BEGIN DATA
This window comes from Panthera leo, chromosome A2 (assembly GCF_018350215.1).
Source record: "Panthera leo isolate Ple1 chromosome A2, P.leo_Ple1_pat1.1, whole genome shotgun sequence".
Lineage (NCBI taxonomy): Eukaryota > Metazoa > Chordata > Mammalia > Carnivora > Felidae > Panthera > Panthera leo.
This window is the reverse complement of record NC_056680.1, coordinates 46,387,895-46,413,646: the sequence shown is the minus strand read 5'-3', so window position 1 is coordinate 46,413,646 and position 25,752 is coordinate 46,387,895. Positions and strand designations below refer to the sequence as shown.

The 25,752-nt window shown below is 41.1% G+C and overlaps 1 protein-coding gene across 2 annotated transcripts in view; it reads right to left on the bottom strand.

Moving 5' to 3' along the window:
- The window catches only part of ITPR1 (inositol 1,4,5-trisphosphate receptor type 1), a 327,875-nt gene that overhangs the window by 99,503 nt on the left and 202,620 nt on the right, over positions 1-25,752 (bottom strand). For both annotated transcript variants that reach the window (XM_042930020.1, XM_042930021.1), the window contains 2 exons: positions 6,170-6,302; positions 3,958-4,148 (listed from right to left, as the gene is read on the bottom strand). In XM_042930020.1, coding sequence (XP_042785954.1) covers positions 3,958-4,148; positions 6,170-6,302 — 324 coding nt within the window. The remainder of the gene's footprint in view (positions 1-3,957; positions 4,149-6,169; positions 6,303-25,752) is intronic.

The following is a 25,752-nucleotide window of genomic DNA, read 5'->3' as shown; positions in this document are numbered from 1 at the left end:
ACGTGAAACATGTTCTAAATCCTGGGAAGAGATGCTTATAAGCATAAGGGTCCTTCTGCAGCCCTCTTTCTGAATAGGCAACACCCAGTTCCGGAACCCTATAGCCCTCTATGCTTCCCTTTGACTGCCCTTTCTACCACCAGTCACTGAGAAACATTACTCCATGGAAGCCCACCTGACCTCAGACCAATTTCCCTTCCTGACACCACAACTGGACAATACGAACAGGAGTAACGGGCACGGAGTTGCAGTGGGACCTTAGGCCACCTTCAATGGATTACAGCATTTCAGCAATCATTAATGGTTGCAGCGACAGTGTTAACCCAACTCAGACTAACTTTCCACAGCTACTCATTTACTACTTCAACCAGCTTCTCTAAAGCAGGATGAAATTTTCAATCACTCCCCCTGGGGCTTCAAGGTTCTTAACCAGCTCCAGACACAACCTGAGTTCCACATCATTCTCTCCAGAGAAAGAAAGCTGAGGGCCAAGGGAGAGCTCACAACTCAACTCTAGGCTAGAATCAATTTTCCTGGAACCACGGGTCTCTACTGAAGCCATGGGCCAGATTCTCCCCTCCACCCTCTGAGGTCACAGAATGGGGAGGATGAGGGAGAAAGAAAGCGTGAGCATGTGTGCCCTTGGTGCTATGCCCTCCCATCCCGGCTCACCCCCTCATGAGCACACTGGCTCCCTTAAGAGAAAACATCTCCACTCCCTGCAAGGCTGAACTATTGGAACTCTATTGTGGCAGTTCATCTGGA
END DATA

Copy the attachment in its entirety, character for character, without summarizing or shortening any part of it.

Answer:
This window comes from Panthera leo, chromosome A2 (assembly GCF_018350215.1).
Source record: "Panthera leo isolate Ple1 chromosome A2, P.leo_Ple1_pat1.1, whole genome shotgun sequence".
Lineage (NCBI taxonomy): Eukaryota > Metazoa > Chordata > Mammalia > Carnivora > Felidae > Panthera > Panthera leo.
This window is the reverse complement of record NC_056680.1, coordinates 46,387,895-46,413,646: the sequence shown is the minus strand read 5'-3', so window position 1 is coordinate 46,413,646 and position 25,752 is coordinate 46,387,895. Positions and strand designations below refer to the sequence as shown.

The 25,752-nt window shown below is 41.1% G+C and overlaps 1 protein-coding gene across 2 annotated transcripts in view; it reads right to left on the bottom strand.

Moving 5' to 3' along the window:
- The window catches only part of ITPR1 (inositol 1,4,5-trisphosphate receptor type 1), a 327,875-nt gene that overhangs the window by 99,503 nt on the left and 202,620 nt on the right, over positions 1-25,752 (bottom strand). For both annotated transcript variants that reach the window (XM_042930020.1, XM_042930021.1), the window contains 2 exons: positions 6,170-6,302; positions 3,958-4,148 (listed from right to left, as the gene is read on the bottom strand). In XM_042930020.1, coding sequence (XP_042785954.1) covers positions 3,958-4,148; positions 6,170-6,302 — 324 coding nt within the window. The remainder of the gene's footprint in view (positions 1-3,957; positions 4,149-6,169; positions 6,303-25,752) is intronic.

The following is a 25,752-nucleotide window of genomic DNA, read 5'->3' as shown; positions in this document are numbered from 1 at the left end:
ACGTGAAACATGTTCTAAATCCTGGGAAGAGATGCTTATAAGCATAAGGGTCCTTCTGCAGCCCTCTTTCTGAATAGGCAACACCCAGTTCCGGAACCCTATAGCCCTCTATGCTTCCCTTTGACTGCCCTTTCTACCACCAGTCACTGAGAAACATTACTCCATGGAAGCCCACCTGACCTCAGACCAATTTCCCTTCCTGACACCACAACTGGACAATACGAACAGGAGTAACGGGCACGGAGTTGCAGTGGGACCTTAGGCCACCTTCAATGGATTACAGCATTTCAGCAATCATTAATGGTTGCAGCGACAGTGTTAACCCAACTCAGACTAACTTTCCACAGCTACTCATTTACTACTTCAACCAGCTTCTCTAAAGCAGGATGAAATTTTCAATCACTCCCCCTGGGGCTTCAAGGTTCTTAACCAGCTCCAGACACAACCTGAGTTCCACATCATTCTCTCCAGAGAAAGAAAGCTGAGGGCCAAGGGAGAGCTCACAACTCAACTCTAGGCTAGAATCAATTTTCCTGGAACCACGGGTCTCTACTGAAGCCATGGGCCAGATTCTCCCCTCCACCCTCTGAGGTCACAGAATGGGGAGGATGAGGGAGAAAGAAAGCGTGAGCATGTGTGCCCTTGGTGCTATGCCCTCCCATCCCGGCTCACCCCCTCATGAGCACACTGGCTCCCTTAAGAGAAAACATCTCCACTCCCTGCAAGGCTGAACTATTGGAACTCTATTGTGGCAGTTCATCTGGA